TV programs usually ask you to “stay tuned” – but with this new service rolled out by Nippon Television Network Corp. (NTV) which alerts your relatives if you haven’t changed the channel for long periods of time, it might not be a good idea. The Japanese broadcaster is offering a host of services that they hope will be beneficial to senior citizens, such as alerting family members if they fail to change the channel for extended periods.
NTV’s assumption is, of course, that normal human interaction (e.g. one who is alive) would entail changing channels at some point in time. Part of NTV’s services also gives elderly viewers real-time information about disasters and times of emergency, giving them instructions on how and when to move to a safer place, all with the help of information on their TV screens. This “Big Brother-like” service is the brainchild NTV and done in cooperation with call center company Telecomedia Inc. They also solicited help and cooperation from local governments and non-profit groups, especially in southwestern Japan where the new services will be rolled out.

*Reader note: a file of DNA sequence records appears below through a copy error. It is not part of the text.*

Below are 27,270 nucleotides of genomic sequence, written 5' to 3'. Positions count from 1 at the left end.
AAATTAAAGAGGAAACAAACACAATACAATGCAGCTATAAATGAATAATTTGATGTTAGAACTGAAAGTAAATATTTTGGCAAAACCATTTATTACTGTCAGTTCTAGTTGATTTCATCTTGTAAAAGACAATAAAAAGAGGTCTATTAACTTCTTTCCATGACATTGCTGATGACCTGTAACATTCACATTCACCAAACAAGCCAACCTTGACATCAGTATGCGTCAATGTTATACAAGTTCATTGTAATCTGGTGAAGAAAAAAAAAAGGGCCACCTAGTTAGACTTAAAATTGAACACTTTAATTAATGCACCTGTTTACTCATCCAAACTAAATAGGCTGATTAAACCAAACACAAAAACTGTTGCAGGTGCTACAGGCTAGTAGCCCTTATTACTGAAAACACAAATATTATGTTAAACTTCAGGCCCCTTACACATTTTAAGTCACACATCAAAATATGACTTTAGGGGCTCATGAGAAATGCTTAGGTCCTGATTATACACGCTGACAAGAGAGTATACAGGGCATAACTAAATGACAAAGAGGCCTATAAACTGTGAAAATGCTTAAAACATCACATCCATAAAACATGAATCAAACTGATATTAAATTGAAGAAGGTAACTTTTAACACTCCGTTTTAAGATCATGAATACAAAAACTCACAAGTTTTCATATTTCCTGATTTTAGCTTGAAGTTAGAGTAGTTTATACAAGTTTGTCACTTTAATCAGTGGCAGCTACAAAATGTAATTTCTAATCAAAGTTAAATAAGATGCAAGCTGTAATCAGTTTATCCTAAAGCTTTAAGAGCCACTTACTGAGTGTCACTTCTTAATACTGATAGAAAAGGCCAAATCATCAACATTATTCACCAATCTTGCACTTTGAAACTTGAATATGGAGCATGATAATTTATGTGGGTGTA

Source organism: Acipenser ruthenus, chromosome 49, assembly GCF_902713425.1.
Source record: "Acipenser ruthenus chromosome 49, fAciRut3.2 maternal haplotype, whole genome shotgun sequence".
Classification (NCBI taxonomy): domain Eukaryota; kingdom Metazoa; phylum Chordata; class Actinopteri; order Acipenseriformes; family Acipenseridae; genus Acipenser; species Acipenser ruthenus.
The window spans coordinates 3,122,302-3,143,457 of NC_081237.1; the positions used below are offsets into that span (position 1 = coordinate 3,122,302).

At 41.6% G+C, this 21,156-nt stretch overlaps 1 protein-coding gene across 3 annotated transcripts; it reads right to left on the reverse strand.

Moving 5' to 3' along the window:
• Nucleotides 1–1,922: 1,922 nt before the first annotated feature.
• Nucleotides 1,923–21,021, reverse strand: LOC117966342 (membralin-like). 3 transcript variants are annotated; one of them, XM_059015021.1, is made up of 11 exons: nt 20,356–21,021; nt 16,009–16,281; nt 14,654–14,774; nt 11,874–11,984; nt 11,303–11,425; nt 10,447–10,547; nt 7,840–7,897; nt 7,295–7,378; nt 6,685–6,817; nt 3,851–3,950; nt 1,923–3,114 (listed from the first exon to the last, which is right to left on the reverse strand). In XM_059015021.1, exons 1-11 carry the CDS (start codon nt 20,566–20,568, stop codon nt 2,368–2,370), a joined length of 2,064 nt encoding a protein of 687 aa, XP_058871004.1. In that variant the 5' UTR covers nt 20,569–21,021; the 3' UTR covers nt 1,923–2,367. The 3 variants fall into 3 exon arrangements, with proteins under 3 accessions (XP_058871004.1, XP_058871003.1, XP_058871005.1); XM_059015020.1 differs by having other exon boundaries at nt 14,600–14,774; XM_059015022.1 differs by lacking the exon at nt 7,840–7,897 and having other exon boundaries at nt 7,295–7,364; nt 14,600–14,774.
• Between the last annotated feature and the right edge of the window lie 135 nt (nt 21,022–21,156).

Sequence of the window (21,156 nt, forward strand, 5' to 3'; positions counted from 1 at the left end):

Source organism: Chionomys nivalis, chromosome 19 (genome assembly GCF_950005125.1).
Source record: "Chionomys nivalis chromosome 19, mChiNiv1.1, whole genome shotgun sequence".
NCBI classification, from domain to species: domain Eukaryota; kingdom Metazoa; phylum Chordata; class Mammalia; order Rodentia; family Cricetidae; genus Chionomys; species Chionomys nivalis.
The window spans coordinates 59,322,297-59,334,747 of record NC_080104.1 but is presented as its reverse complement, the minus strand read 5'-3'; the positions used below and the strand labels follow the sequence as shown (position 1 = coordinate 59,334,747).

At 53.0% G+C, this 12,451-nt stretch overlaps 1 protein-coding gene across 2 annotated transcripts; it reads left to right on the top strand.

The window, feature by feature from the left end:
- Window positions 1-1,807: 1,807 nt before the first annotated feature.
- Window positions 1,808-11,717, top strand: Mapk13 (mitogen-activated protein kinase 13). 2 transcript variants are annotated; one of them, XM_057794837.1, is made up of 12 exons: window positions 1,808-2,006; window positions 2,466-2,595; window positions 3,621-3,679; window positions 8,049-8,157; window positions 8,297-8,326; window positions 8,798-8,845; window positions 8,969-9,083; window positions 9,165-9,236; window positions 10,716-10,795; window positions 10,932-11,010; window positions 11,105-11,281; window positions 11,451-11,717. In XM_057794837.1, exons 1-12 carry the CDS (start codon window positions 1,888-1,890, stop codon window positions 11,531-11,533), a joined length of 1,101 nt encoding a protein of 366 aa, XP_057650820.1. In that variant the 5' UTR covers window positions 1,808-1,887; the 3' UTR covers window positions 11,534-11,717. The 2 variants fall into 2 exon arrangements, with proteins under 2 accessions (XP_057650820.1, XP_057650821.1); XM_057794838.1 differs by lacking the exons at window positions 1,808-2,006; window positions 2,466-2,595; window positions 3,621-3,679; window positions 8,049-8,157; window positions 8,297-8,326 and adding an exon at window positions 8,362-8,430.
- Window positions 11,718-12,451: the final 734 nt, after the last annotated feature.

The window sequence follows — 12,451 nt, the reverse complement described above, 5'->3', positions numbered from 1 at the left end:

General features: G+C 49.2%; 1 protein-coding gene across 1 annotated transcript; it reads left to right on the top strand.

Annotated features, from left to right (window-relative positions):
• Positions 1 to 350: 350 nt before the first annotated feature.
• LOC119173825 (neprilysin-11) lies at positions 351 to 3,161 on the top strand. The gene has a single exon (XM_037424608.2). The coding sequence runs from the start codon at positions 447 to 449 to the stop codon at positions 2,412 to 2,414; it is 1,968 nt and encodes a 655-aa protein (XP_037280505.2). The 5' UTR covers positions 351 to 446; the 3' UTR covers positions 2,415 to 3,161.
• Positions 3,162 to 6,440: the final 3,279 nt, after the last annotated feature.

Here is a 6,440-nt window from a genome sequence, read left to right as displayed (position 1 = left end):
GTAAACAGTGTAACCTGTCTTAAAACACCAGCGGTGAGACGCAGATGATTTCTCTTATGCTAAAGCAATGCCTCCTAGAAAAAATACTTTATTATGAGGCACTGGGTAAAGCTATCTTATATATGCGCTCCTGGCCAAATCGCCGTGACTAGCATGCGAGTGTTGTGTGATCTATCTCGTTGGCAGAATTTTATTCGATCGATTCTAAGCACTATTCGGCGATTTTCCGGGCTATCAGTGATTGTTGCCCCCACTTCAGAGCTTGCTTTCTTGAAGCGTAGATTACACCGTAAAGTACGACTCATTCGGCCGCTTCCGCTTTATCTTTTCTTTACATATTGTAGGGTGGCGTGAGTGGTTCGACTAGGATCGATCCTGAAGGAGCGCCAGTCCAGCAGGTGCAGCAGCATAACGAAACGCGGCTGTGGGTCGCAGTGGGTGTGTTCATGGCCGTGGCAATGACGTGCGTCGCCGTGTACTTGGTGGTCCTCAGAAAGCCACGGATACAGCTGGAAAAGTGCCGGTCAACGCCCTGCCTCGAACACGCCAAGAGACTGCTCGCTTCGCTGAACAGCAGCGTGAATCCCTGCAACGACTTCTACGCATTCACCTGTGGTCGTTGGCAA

The technology for these services have been around for almost a year now – it is essentially a Nippon Television product that links Facebook to television programming, initially allowing friends to share impressions of a particular show in real-time. But now NTV has come up with a range of other services that may be helpful, especially to the elderly, which makes use of the same software. It is already common knowledge that Japan’s population is one that is growing older in average age – the number of citizens aged 65 and above is expected to increase to over 30% of the population in the next two decades. This has given local governments a lot of challenges when evacuating older residents, as they learned in the March 2011 disasters. NTV’s choice of Tokushima in southwestern Japan is also towards that fact – as studies have shown that the prefecture could suffer significant damage if an earthquake hits the Nankai fault-line located just offshore in the Pacific Ocean.
The elderly can subscribe to the new services by registering their information, which includes their specific medical needs. This will help the service inform them about the best evacuation routes in the case of an emergency. Major disasters may not occur anytime soon, but the possibility of an elderly viewer needing assistance is still very much likely to come up. NTV’s service will also alert family members with a call if a user did not change channel for a while, or if their watching habits became unusual. The family members can then contact their elderly relative, or even send them a message directly via the television. After the roll out in Tokushima, NTV is looking to introduce these services nationwide.
[via Wall Street Journal]
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